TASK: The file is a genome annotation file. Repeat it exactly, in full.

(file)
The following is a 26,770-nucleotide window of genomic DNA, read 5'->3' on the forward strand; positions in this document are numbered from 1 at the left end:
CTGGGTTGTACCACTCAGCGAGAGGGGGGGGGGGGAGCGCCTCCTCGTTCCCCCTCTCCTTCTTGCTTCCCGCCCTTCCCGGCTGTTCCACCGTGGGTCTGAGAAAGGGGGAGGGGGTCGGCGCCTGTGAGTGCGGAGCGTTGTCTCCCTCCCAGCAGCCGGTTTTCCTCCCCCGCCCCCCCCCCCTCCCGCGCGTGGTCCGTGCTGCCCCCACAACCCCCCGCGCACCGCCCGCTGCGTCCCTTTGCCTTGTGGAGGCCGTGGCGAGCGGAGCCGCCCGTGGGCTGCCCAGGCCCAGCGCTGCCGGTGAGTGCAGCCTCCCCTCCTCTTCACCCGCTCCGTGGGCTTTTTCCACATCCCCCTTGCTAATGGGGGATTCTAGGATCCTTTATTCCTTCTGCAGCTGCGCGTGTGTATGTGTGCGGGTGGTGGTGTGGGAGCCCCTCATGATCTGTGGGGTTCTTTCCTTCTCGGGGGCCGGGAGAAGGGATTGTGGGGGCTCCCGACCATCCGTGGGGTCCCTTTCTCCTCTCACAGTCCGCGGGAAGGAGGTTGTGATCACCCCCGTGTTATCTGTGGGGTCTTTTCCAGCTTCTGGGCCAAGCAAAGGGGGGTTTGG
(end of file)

The following is a 26,770-nucleotide window of genomic DNA, read 5'->3' on the forward strand; positions in this document are numbered from 1 at the left end:
CTGGGTTGTACCACTCAGCGAGAGGGGGGGGGGGGAGCGCCTCCTCGTTCCCCCTCTCCTTCTTGCTTCCCGCCCTTCCCGGCTGTTCCACCGTGGGTCTGAGAAAGGGGGAGGGGGTCGGCGCCTGTGAGTGCGGAGCGTTGTCTCCCTCCCAGCAGCCGGTTTTCCTCCCCCGCCCCCCCCCCCTCCCGCGCGTGGTCCGTGCTGCCCCCACAACCCCCCGCGCACCGCCCGCTGCGTCCCTTTGCCTTGTGGAGGCCGTGGCGAGCGGAGCCGCCCGTGGGCTGCCCAGGCCCAGCGCTGCCGGTGAGTGCAGCCTCCCCTCCTCTTCACCCGCTCCGTGGGCTTTTTCCACATCCCCCTTGCTAATGGGGGATTCTAGGATCCTTTATTCCTTCTGCAGCTGCGCGTGTGTATGTGTGCGGGTGGTGGTGTGGGAGCCCCTCATGATCTGTGGGGTTCTTTCCTTCTCGGGGGCCGGGAGAAGGGATTGTGGGGGCTCCCGACCATCCGTGGGGTCCCTTTCTCCTCTCACAGTCCGCGGGAAGGAGGTTGTGATCACCCCCGTGTTATCTGTGGGGTCTTTTCCAGCTTCTGGGCCAAGCAAAGGGGGGTTTGG